By Donella Meadows
The following scenarios were developed in detail and with care by an association of systems analysts and representatives of the Protestant church. Hartmut Bossel of the Environmental Systems Research Center at the University of Kassel in Germany, led the team, which considered both the actual dynamic processes going on in the world and their mutual interactions.
Scenario A: Competition & Globalization
If you are not privileged to participate in the global economy, you will try to survive in an abandoned building or a self-built shelter near a waste dump. You rely on charity or on selling scrap from the dump. As soon as they can walk, your kids must help in the family business of survival. They have no time for school, and you are unschooled, so you can’t teach them.
If you have marketable skills, you can get a job in a global corporation. If your spouse also has such a job, you can live in a house or an apartment for which you have mortgaged most of your future earnings. Jobs are increasingly eliminated by automation, and the remaining ones require higher and higher skills. Governments privatize nearly all services (utilities, water, waste disposal, security, schools, mail, etc.). After initial economic advantages due to competition, these services become concentrated in quasi-corrupt monopolies, which provide expensive but shoddy service.
Increasing production and consumption are overriding objectives, and industries that are especially effective in this regard enjoy government support. Settlements and infrastructure reflect this policy.
You and your spouse both need a car, since there is no public transport, and shopping, schools, work, and recreation areas are some distance away. The goods you buy are designed to break down quickly, and repair is impossible (or unaffordable). Your life requires continuous consumption, and you have significant expenses for water, sanitation, school fees, road tolls, etc. You must keep your job, so you work late, don’t take vacations, and take on tasks you find unethical. There is no sense of community; you have to look out for yourself.
Food and goods come from all over the world, wherever they can be produced in the cheapest way. To compete in the global market, nations desperately relax environmental standards, labor laws, even democratic and human rights. There is an accelerating exploitation of natural resources. Many regional cultures disappear with the destruction of their means of livelihood. Life expectancy in all parts of the world drops because of environmentally caused diseases. The international community tolerates dictatorial regimes, environmental destruction, and civil wars as part of the “natural” struggle for survival in the global market. International competition and declining social and environmental integrity lead to increasing distrust, intolerance, and aggression between competing regions.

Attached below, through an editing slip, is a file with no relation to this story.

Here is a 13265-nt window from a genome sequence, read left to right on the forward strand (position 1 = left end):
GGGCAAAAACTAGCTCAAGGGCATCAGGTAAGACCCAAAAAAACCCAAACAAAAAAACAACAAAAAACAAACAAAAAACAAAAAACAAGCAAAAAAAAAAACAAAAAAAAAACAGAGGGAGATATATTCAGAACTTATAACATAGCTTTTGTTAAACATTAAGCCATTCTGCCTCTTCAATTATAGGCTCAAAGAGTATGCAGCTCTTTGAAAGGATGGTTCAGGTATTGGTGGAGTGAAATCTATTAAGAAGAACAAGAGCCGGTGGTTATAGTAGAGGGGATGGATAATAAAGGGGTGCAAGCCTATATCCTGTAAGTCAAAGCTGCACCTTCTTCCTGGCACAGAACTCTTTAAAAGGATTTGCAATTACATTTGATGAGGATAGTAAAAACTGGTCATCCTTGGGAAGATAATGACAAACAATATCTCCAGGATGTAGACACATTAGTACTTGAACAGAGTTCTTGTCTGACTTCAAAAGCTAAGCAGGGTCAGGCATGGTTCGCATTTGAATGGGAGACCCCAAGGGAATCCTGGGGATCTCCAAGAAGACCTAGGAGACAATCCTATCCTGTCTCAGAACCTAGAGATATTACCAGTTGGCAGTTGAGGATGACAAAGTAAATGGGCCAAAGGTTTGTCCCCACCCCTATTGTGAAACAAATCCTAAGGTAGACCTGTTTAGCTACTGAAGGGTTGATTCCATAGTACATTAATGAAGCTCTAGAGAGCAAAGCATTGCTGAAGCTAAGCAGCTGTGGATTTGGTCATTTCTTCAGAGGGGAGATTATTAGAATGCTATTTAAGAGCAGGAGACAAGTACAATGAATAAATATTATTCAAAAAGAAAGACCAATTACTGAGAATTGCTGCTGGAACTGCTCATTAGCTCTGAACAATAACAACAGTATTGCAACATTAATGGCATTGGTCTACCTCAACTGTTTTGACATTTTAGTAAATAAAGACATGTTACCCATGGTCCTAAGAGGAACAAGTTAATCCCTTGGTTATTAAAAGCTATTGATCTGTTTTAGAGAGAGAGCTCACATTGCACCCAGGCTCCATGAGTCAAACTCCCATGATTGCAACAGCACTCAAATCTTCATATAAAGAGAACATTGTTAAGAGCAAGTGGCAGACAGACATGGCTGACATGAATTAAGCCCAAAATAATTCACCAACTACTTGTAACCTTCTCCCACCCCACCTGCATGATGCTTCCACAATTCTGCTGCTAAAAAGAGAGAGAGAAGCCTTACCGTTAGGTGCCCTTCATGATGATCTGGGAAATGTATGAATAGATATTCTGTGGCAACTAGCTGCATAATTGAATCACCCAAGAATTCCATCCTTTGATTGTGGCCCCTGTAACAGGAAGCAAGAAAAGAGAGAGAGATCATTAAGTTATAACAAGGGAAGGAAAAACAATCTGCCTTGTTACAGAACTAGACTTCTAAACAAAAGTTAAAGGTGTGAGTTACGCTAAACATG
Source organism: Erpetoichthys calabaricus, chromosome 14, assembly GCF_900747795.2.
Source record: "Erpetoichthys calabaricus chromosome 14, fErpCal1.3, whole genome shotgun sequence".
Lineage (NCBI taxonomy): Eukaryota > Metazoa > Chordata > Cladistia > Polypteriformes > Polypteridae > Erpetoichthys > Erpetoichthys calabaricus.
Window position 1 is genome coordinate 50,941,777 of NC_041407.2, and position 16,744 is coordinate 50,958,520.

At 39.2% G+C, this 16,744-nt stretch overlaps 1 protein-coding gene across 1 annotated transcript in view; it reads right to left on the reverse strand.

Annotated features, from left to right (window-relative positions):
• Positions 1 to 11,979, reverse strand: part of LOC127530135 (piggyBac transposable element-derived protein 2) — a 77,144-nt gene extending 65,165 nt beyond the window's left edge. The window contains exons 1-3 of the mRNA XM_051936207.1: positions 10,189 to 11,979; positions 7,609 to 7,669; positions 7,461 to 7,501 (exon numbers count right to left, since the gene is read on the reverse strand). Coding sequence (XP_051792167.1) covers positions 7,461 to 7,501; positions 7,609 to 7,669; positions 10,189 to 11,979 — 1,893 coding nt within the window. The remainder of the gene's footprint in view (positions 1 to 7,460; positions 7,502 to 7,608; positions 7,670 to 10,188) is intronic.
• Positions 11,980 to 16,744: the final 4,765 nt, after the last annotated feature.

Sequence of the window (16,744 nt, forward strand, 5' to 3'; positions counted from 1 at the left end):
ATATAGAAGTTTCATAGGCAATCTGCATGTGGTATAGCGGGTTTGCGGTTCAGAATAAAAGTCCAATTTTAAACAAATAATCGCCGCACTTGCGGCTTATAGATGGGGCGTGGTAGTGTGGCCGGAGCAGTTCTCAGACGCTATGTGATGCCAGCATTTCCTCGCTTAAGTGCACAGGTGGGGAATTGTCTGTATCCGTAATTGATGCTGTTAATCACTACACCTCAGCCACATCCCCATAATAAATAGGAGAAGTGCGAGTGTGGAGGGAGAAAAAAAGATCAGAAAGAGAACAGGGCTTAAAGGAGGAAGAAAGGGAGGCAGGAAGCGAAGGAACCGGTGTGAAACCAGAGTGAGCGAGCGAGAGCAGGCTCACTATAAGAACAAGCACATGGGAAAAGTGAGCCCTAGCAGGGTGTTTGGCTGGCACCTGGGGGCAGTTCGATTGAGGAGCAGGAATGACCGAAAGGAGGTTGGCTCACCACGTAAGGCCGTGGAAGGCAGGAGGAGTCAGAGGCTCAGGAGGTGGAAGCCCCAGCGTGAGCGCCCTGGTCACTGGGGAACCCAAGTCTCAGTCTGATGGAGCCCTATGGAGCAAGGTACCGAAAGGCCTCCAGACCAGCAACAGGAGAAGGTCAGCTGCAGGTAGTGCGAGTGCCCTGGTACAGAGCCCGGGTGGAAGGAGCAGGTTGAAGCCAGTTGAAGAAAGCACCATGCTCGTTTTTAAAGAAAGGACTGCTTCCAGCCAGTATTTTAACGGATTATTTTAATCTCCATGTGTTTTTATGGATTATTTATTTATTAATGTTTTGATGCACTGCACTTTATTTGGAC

Scenario B: Partnership & Decentralization
You live in a village-like community. Modest houses of various sizes and shapes in a style typical of your region, a style imposed by local building materials and climate, stand in clusters around courtyards with lawns, playground, and gardens. Many families keep small animals to recycle kitchen and garden wastes and to contribute to the food supply.
Older folks live with natural or “adopted” relatives and help in the house or garden or with childcare. The size and shape of the community is defined by the terrain and the need to have shopping for necessities, elementary schools, and neighborhood help within walking distance. Other community functions are within cycling distance, and public transport connects town centers to each other and to bigger centers. Those bigger centers offer centralized services (university, specialized hospitals, research, etc.) for a larger region. For occasional trips, families share vehicles, as they share other seldom-used equipment (power tools, boats).